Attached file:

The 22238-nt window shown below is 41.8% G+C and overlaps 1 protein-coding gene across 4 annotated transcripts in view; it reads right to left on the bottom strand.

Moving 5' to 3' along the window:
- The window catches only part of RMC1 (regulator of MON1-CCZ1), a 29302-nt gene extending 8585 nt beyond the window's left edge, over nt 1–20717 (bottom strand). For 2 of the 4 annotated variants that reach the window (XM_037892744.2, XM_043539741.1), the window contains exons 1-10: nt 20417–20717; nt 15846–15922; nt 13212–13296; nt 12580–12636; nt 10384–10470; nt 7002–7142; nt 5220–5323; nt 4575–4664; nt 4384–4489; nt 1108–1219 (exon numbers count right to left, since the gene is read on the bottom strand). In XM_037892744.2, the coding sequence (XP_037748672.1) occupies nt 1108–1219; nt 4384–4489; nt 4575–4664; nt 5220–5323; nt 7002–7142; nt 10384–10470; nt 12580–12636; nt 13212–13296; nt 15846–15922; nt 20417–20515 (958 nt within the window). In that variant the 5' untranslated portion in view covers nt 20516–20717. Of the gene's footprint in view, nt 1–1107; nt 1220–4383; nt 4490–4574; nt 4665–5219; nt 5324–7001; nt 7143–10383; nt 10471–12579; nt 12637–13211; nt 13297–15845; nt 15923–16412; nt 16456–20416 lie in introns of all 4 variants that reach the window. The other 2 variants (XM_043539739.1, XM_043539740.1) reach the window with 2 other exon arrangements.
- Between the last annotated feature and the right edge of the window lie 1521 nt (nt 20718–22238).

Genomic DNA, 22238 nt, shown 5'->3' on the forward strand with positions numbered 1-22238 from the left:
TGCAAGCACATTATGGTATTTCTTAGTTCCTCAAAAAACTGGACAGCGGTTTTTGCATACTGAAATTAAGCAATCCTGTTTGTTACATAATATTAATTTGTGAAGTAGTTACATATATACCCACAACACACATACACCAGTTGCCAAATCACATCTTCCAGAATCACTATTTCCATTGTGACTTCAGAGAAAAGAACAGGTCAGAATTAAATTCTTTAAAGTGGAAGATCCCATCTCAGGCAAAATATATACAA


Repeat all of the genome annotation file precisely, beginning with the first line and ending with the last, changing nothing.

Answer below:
The 22238-nt window shown below is 41.8% G+C and overlaps 1 protein-coding gene across 4 annotated transcripts in view; it reads right to left on the bottom strand.

Moving 5' to 3' along the window:
- The window catches only part of RMC1 (regulator of MON1-CCZ1), a 29302-nt gene extending 8585 nt beyond the window's left edge, over nt 1–20717 (bottom strand). For 2 of the 4 annotated variants that reach the window (XM_037892744.2, XM_043539741.1), the window contains exons 1-10: nt 20417–20717; nt 15846–15922; nt 13212–13296; nt 12580–12636; nt 10384–10470; nt 7002–7142; nt 5220–5323; nt 4575–4664; nt 4384–4489; nt 1108–1219 (exon numbers count right to left, since the gene is read on the bottom strand). In XM_037892744.2, the coding sequence (XP_037748672.1) occupies nt 1108–1219; nt 4384–4489; nt 4575–4664; nt 5220–5323; nt 7002–7142; nt 10384–10470; nt 12580–12636; nt 13212–13296; nt 15846–15922; nt 20417–20515 (958 nt within the window). In that variant the 5' untranslated portion in view covers nt 20516–20717. Of the gene's footprint in view, nt 1–1107; nt 1220–4383; nt 4490–4574; nt 4665–5219; nt 5324–7001; nt 7143–10383; nt 10471–12579; nt 12637–13211; nt 13297–15845; nt 15923–16412; nt 16456–20416 lie in introns of all 4 variants that reach the window. The other 2 variants (XM_043539739.1, XM_043539740.1) reach the window with 2 other exon arrangements.
- Between the last annotated feature and the right edge of the window lie 1521 nt (nt 20718–22238).

Genomic DNA, 22238 nt, shown 5'->3' on the forward strand with positions numbered 1-22238 from the left:
TGCAAGCACATTATGGTATTTCTTAGTTCCTCAAAAAACTGGACAGCGGTTTTTGCATACTGAAATTAAGCAATCCTGTTTGTTACATAATATTAATTTGTGAAGTAGTTACATATATACCCACAACACACATACACCAGTTGCCAAATCACATCTTCCAGAATCACTATTTCCATTGTGACTTCAGAGAAAAGAACAGGTCAGAATTAAATTCTTTAAAGTGGAAGATCCCATCTCAGGCAAAATATATACAA